aThe “*” matches 0 or more additional characters.
bCo-ingestion keywords for xanax and adderall did not include the keywords “xanax” and “adderall” respectively.
cThe keywords “test”, “final”, “study”, and “studying” were exclusively used as keywords for Adderall. “Skinny” was exclusive to Stimulants.
The tweets collected during the study period contained 3,389,771 references to prescription drug terms.shows the number of co-occurrences of these references with one of the categories defined by the terms in . The large number of references to alternative motives was due primarily to discussion of Valium as a sleep aid.
The 25 social circles discovered around the 25 index Twitter users gave rise to a total of 2227 unique Twitter users, 7290 prescription drug tweets, and 2788 directed prescription drug tweets. Statistics of these social circles are shown in. As shown, the social circles range from 14% to 87% (mean 53.96%, SD 24.8) of the Twitter users in the social circle tweeting about prescription drugs at least once.
Index users and their social circles typically tweeted about similar drugs. For each index Twitter user, a topic vector was determined according to the proportion of his or her prescription drug tweets that matched each of our prescription drug categories, and a topic vector was also created for the aggregated tweets of the rest of the social circle. The topic vectors of index Twitter users were correlated with those of their social circle, and Pearson’s correlation coefficients ranged from -0.14 to 0.99 (mean 0.73, SD 0.31). The mean of these correlation coefficients was computed by first applying Fisher’s z transformation.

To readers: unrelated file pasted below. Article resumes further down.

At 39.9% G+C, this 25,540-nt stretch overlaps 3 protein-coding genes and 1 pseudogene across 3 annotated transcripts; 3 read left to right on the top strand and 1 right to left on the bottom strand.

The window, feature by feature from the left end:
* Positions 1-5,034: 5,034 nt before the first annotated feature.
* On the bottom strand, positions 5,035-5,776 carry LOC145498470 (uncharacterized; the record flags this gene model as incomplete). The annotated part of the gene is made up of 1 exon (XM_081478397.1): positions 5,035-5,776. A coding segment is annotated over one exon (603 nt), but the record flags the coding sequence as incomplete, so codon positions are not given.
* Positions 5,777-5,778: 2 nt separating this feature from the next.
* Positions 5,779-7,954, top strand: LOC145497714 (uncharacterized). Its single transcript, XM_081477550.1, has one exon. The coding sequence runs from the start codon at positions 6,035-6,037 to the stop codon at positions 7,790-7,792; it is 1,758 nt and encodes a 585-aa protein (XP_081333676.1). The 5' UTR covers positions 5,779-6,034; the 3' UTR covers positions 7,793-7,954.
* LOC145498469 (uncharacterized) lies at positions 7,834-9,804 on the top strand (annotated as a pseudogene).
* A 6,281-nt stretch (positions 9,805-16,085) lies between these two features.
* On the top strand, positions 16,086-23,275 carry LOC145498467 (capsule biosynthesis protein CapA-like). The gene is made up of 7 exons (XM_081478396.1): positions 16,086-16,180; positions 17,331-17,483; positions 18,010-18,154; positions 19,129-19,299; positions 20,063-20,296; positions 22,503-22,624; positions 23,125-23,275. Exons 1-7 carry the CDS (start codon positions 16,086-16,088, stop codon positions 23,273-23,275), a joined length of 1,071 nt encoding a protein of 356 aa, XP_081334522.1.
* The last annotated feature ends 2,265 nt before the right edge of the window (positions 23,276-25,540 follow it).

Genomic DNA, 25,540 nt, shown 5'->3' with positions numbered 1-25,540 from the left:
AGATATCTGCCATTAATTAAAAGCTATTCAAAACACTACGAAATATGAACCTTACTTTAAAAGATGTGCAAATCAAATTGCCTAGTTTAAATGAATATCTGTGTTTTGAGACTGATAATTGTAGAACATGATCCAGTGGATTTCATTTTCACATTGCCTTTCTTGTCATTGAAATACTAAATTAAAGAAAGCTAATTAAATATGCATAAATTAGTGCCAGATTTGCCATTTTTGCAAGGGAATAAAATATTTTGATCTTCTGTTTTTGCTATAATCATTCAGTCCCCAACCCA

Using the abusive behaviors content categories of, each of the tweets of the index Twitter users and their social circles were categorized according to potential abuse. Although not a perfect metric for abuse, the number of abuse categories a Twitter user mentions is used as surrogate for a level of abuse. Thus, a Twitter user who has tweets matching four of the abuse categories is considered to be at a higher level than a Twitter user who only has tweets from one of them. As shown in , the mean number of the people in the social circle with tweets matching at least one abuse category was 33.2 (SD 18.8), and 16.8 (SD 10.9) users had tweets matching at least two. The level of abuse is strongly correlated with the number of Twitter users interacting with others about prescription drugs. Comparing the percentage of the social circle that interacts about prescription drugs to the percentage that matched at least one abuse category yields a Pearson’s correlation coefficient of r=0.85 (P<.001), and comparing against those who matched two or more abuse categories, r=0.81 (P<.001).
In addition to the quantitative evaluation of these interactions, interesting patterns can also be observed through visual inspection of the graphs of interactions among Twitter users in each social circle.shows three graphs, where the nodes represent users, and the edges indicate that the source user mentioned the destination user along with a prescription drug term. The weight of the edges (as shown by the thickness of the line) denotes the number of mentions. The size of the nodes represents the number of prescription drug tweets.
|Larger doses / overdose||11,397||9508||880||22,263||28,186||218||2085||74,537|
|More frequent doses||10,636||18,070||567||15,808||22,764||107||2566||70,518|
|Alternative motives / dependence||39,459||18,664||105||617,672||38,135||806||1868||716,709|
|Alternative routes of admission||1316||1657||73||701||1641||17||265||5670|
|Legitimacy of obtaining||363||400||16||339||1032||6||117||2273|
|Trading / selling||20,941||63,763||17,000||65,926||95,962||4913||2873||271,378|
|Network||Prescription drug Tweets||Prescription drug Tweet mentionsd||Topic correlation||One or more abuse categoriese||Two or more abuse categories|